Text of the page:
27 year-old Noa Snir, a graduate of Jerusalem’s Bezalel Academy of Arts and Design, has created a new set of illustrations for the stories of One Thousand and One Nights, which she hopes will revive interest in the ancient masterpiece
Copyright: Illustration courtesy Noa Snir
A deep sense of mission, of making the stories of One Thousand and One Nights accessible to Israeli readers, was the trigger to Noa Snir’s decision to create new illustrations for the stories of the Arabian Nights. A longing to feel the geographical space she inhabits drew the illustrator to "begin an academic exploration of the stories of the One Thousand and One Nights, while simultaneously initiating visual research that included observations of Persian miniatures, traditional Muslim illustrations in India, arabesques and more," Snir says.
"I was guided by the idea that the creation of of a new and modern edition of the book would stimulate renewed interest in the cultural discourse in Israel regarding this literary gem. My intention was to create a rich, inviting and seductive visual language," the 27 year-old Jerusalemite and graduate of the Bezalel Academy of Arts and Design notes. If it were up to her, Snir would add the work to the curriculum of Israeli schools.
Illustration courtesy Noa Snir
In conjunction with the reading of the stories themselves, "I began to conduct research from an academic viewpoint while at the same time initiating visual research that included observation of Persian miniatures, traditional Muslim illustrations from India, arabesques and more. I also learned about contemporary Arab design and Illustration, and was introduced to the work of Iranian illustrators, Lebanese designers and the Dubai art scene. I discovered a whole world I did not know existed," she says.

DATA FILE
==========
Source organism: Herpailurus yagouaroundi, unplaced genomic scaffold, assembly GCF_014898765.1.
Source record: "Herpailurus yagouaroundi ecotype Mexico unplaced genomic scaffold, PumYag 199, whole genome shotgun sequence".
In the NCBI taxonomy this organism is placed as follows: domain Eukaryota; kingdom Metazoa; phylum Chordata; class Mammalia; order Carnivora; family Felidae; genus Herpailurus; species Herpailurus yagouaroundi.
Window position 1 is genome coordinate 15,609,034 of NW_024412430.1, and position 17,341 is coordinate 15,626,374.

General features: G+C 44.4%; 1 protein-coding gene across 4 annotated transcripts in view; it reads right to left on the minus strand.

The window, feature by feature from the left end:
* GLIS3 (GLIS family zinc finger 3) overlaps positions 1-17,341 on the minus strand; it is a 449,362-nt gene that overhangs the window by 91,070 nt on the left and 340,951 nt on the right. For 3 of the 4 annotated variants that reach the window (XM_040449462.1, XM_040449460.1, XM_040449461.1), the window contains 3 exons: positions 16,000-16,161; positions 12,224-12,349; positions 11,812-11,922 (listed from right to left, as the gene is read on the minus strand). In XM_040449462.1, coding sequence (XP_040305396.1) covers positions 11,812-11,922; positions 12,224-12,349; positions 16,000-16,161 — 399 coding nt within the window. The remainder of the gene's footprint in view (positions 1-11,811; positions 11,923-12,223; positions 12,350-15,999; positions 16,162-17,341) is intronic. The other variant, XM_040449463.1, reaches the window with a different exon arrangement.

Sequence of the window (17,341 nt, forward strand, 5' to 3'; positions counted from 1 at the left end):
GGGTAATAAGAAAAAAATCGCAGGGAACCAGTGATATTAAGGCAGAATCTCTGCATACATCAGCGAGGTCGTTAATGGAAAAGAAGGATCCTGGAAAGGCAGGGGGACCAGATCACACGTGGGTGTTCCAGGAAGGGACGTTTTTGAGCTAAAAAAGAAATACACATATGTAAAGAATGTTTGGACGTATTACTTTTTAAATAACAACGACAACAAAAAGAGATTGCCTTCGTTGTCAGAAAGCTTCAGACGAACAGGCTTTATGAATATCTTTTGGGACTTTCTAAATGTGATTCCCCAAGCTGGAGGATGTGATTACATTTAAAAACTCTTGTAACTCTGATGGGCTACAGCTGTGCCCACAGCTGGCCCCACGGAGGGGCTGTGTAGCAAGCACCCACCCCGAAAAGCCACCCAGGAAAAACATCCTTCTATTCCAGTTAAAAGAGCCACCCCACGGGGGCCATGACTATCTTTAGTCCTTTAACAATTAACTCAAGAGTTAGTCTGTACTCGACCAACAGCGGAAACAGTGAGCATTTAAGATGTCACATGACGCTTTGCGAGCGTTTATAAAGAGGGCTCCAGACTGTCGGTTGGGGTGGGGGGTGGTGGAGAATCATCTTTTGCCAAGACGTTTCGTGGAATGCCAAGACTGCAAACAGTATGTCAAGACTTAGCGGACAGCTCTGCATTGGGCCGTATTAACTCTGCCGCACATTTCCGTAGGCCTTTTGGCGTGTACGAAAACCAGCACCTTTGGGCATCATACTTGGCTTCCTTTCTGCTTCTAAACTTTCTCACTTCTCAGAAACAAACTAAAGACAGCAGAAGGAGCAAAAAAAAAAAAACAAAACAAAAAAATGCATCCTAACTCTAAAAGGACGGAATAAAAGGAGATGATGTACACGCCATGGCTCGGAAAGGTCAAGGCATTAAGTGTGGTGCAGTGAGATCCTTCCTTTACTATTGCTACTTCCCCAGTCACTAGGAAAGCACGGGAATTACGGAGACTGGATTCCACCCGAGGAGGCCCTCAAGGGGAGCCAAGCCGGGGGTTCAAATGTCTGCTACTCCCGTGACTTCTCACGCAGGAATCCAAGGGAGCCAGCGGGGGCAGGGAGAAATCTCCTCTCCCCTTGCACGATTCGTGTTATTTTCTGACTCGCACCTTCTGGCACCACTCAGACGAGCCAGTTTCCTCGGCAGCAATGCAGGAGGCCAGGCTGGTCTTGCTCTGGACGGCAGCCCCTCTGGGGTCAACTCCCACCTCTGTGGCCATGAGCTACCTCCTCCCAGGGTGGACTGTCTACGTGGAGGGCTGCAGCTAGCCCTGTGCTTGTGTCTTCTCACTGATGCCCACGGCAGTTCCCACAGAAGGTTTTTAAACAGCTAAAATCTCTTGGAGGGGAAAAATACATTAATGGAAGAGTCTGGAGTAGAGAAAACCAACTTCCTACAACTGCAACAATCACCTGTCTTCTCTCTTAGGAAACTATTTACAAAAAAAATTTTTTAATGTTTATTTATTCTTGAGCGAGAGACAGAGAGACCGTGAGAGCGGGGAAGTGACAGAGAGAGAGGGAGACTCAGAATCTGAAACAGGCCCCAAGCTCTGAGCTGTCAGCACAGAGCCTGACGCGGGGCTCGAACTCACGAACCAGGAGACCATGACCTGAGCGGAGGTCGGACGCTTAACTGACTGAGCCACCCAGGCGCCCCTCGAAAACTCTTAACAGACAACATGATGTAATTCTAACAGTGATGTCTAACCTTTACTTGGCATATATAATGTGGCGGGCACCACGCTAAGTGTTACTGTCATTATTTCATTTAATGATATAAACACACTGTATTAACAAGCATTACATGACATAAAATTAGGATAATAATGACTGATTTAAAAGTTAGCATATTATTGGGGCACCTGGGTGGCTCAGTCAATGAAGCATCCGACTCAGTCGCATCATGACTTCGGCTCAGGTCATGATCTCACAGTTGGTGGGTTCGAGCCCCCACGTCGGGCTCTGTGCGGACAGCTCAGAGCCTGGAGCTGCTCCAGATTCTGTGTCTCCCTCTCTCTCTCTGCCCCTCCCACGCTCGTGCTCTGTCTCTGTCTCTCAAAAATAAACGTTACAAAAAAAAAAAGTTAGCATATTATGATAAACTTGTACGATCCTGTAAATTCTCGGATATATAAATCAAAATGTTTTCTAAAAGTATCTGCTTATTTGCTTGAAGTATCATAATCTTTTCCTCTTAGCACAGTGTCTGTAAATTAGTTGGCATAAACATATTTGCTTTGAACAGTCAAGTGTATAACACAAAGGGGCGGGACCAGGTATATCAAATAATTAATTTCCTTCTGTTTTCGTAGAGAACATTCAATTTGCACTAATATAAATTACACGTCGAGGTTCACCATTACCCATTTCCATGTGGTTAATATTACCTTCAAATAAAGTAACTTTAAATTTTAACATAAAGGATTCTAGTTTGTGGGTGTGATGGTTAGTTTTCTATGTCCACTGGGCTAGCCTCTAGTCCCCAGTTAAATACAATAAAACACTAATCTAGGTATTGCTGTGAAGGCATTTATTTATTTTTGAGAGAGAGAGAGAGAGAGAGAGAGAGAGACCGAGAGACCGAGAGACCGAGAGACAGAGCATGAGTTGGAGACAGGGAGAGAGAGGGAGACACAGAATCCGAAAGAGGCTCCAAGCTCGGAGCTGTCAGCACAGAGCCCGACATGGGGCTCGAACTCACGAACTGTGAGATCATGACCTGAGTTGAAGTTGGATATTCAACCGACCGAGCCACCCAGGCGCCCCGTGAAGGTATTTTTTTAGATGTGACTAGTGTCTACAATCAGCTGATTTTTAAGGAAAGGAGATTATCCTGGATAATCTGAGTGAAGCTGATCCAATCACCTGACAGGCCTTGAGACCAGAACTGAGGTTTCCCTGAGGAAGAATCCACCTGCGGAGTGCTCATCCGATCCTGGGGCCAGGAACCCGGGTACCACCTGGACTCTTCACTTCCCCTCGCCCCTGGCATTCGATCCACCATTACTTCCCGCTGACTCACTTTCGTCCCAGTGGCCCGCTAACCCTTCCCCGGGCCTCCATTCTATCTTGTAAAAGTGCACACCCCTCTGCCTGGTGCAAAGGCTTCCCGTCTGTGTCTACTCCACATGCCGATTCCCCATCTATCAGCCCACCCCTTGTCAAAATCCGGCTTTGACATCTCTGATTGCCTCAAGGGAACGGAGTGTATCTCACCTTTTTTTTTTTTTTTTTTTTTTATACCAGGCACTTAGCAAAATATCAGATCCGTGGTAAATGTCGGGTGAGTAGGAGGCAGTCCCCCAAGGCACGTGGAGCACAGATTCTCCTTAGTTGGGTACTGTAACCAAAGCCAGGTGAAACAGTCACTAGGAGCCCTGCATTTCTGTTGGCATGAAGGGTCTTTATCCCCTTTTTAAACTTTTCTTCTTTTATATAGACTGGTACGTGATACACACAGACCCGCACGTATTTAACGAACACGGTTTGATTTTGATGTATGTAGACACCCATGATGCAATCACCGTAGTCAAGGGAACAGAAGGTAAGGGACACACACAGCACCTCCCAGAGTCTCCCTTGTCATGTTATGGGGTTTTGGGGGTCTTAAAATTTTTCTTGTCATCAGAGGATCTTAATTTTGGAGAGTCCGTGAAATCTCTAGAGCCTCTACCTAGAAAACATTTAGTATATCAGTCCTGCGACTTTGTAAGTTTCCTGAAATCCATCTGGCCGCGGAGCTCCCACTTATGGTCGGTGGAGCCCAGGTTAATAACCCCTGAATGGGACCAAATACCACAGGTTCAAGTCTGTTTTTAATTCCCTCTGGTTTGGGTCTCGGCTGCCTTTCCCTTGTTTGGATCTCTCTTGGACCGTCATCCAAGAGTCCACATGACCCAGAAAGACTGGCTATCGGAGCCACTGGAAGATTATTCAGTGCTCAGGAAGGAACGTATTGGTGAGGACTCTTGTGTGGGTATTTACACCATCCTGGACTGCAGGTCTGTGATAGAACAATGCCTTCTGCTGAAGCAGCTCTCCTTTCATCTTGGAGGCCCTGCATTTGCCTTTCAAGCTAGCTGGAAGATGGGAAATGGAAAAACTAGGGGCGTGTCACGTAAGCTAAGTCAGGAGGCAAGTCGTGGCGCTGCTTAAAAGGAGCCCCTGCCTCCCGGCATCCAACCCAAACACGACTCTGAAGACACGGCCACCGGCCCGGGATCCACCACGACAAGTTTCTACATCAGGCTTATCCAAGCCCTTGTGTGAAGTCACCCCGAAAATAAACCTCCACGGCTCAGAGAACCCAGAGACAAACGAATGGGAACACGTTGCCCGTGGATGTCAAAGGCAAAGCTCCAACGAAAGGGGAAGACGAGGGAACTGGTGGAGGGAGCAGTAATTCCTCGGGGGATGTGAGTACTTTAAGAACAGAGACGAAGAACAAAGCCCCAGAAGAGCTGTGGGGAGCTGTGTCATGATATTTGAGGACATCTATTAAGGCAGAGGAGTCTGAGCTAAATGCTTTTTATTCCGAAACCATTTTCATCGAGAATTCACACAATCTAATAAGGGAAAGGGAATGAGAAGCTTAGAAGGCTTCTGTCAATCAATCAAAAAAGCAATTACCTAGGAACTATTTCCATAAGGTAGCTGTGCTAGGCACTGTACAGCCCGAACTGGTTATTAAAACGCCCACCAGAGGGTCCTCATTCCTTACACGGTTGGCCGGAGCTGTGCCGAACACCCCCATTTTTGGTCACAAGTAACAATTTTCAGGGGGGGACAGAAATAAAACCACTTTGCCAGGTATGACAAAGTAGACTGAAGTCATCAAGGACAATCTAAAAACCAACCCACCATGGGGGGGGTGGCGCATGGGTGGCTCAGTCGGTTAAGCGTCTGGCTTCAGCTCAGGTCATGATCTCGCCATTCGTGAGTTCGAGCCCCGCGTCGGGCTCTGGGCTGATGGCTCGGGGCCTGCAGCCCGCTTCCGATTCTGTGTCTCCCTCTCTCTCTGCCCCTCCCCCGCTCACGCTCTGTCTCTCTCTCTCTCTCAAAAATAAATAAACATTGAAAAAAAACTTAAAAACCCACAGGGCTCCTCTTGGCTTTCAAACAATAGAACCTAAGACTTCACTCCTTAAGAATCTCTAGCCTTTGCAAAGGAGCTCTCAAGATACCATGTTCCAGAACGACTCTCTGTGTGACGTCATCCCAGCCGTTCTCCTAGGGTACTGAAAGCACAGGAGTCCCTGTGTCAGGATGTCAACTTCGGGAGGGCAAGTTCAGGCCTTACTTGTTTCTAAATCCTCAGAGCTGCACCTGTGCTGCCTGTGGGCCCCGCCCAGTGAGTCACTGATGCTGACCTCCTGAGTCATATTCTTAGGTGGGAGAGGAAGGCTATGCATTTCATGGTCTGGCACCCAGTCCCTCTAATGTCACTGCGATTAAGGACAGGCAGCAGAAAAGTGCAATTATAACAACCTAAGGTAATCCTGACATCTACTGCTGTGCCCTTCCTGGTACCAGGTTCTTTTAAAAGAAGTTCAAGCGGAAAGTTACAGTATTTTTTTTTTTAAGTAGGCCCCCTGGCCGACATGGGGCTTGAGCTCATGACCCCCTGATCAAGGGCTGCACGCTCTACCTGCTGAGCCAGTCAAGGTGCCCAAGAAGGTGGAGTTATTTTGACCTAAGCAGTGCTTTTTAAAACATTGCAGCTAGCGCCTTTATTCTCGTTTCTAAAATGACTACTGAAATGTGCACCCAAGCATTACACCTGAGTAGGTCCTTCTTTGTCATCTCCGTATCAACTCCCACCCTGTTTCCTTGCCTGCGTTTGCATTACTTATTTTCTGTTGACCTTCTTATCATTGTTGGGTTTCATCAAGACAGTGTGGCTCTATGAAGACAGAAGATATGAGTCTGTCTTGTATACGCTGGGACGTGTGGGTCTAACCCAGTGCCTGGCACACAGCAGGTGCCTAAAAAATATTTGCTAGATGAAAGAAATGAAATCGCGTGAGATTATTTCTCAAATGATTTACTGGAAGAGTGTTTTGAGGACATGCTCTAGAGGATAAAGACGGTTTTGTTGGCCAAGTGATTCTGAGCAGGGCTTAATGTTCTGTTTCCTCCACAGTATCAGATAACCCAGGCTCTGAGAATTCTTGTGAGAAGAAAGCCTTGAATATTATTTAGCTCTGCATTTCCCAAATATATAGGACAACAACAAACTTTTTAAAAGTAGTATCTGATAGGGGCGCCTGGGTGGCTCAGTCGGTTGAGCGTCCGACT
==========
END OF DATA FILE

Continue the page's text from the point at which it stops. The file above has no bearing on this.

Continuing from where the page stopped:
Snir’s infatuation with the text was immediate and total, as she herself describes: "I couldn’t understand how I had never been exposed before to this amazing creativity that combines all the elements of classic literature. There is something in these works that were collected from various sources over many years that allows great freedom. Indeed, the works cover the entire potential range of themes. Love, betrayal, loyalty, religious belief, violence, jealousy, song and verse. This awareness, that it is a work great enough to contain it all, really appealed to me."
Illustration courtesy Noa Snir
Snir is interested in ascertaining the reactions of the Arab public to the project, which won the Prize of Excellence in her academic institution and an enthusiastic response from the Israeli public. From responses of Arab residents of Jerusalem who have seen the work, Snir learned that "while the older generation is well acquainted with the stories, and some would even recite them by heart at gatherings and events, the younger generation has mainly lost interest – similar to the Israeli public."
Snir’s solo exhibition, which is currently on display in Portugal, is an extension of the project. "The image of Sheherazade and her experience in the king’s palace form the center of the current exhibition," she says.